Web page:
Draw Image Stretching Technique, StretchBlt
November 26, 2002
The ability to draw
an image on the screen
that is a different size than the original source image
is incredibly easy with Win32's GDI
and its variants. However, using StretchBlt
with large images,
especially with a large amount of stretch, is very slow.
Also, shrinking images with StretchBlt
often produces poor image
quality. This article provides some simple
techniques to get around the performance and image
quality limitations of StretchBlt.
The most aggravating
effect caused by the poor performance of StretchBlt
is to make scrolling very slow. If you call StretchBlt
to draw an image
each time the scroll bars are moved, you may be in for a
long wait. A simple solution is to only call StretchBlt
when the size of the image
actually needs to change. Instead of stretching each time
the image is drawn
to the screen, only stretch it when necessary and rely on BitBlt
(which is much faster) for the majority of your drawing.
The downside of this approach means storing a copy of the
stretched image in
memory as well as the original source image. Considering
the ever-present need for speed and these times of cheap
memory modules, making a copy seems very reasonable.
quality (for shrinking) can be improved over using StretchBlt
by a simple image
sampling function. The DIBSection::Resize method samples
the source image to produce an image
of a different size. Unset the ALTERNATE_RESIZE_METHOD
define to see the difference between the sampling method
An Outline of the
- Load an image from a
disk file and store the contents in a DIBSection
- When the image size
changes, stretch the source image into another
- As the image is
scrolled or re-painted, simply BitBlt
the second DIBSection object.
A Code Sample that
Implements the Approach
void QSView::StretchImage(double scale_factor)
QSDoc * doc = GetDocument();
DIBSection * dib = doc->GetDIB();
if (dib && dib->IsCreated())
m_scale_factor = scale_factor;
if (m_scale_factor < 0.1) m_scale_factor = 0.1;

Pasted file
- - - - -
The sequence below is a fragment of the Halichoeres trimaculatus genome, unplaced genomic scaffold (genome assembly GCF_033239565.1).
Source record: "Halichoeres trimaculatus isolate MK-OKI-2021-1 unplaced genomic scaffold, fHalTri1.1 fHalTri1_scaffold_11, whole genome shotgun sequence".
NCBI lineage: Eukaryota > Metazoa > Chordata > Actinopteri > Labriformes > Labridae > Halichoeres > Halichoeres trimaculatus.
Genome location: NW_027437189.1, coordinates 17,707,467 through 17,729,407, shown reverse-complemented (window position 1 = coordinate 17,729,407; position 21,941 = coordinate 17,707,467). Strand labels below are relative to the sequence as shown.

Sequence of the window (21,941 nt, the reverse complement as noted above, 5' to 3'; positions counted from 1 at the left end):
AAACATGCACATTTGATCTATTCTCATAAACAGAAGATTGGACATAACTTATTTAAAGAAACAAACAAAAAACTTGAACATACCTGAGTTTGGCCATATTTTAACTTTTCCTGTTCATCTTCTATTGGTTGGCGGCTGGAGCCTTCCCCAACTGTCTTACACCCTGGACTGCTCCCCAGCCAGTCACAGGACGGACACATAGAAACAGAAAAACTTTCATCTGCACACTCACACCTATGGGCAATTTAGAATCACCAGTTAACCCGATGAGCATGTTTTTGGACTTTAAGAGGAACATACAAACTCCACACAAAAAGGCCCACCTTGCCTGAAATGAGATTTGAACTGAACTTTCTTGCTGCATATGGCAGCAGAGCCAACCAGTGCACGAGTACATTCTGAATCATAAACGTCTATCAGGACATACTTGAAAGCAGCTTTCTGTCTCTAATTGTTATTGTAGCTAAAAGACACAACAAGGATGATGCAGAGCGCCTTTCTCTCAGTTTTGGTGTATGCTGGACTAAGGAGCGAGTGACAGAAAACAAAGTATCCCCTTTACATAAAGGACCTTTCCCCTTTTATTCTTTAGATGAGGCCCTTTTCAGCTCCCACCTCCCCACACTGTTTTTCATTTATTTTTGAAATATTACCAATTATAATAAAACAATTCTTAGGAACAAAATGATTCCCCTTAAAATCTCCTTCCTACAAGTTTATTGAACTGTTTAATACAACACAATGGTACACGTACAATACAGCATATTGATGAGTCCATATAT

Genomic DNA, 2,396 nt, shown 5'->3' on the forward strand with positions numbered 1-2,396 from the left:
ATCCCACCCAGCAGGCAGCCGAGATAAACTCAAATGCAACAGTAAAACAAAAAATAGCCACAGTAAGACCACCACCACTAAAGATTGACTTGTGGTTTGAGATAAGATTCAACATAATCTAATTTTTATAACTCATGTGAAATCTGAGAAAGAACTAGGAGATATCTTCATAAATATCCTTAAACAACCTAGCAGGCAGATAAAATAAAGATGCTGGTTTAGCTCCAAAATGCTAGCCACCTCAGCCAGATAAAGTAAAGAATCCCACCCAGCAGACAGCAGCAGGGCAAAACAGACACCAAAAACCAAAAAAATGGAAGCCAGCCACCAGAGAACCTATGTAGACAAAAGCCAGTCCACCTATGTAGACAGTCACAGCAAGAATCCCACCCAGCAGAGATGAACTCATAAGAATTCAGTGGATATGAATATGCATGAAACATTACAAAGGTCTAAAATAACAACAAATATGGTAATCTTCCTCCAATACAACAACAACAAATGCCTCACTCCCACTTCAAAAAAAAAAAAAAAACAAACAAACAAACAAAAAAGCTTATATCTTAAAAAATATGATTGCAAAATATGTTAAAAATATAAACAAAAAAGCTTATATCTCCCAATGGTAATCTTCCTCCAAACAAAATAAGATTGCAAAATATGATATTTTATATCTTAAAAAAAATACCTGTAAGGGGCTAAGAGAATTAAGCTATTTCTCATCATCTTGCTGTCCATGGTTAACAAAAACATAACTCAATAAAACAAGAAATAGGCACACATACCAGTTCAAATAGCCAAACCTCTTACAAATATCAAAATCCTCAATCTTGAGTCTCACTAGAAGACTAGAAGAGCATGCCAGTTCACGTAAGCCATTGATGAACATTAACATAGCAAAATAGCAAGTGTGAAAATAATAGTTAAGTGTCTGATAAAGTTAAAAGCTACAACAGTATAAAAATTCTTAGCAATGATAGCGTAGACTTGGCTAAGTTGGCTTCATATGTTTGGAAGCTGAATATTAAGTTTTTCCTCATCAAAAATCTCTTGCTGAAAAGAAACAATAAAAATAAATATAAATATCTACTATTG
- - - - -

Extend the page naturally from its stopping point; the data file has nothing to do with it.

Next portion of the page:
if (m_scale_factor > 2.0) m_scale_factor = 2.0;
unsigned long w = (int)(dib->Width()
* scale_factor + 0.50);
unsigned long h = (int)(dib->Height()
* scale_factor + 0.50);
m_size.cx = w;
m_size.cy = h;
if ((w != m_view_dib.Width()) ||
(h != m_view_dib.Height()))
CPoint sp = GetScrollPosition();
(int)(0.50 + sp.x/m_scale_factor),(int)
(0.5 + sp.y/m_scale_factor),
Some Information About
the Sample Project
This article is NOT
intended to be the final word on image stretching for
Windows; it is merely one technique to make your apps
respond a little better.
The sample project has
define can be turned off if you want to see the difference
between stretching each time and storing the stretched image.
ALTERNATE_RESIZE_METHOD define enables a sampling routine
for re-sizing the image, instead of StretchBlt.
The NO_FLICKER define
uses a client-window-sized DIB
to draw the image
to the screen. This reduces the flicker associated with
making the non-image areas white.
All three settings are
defined by default within the sample project.
A test image file was
included with the project; however, because of the small
size of the image it is difficult to see the speed
difference between the two methods. The project only
supports reading 24-bit BMP files.
Please do NOT post
comments about the project's inability to read other file
formats; this article is not about image file formats.
The sample project was
built using VC++6 on
NT4 SP6 using a 32-bit color setting.
demo project - 212 Kb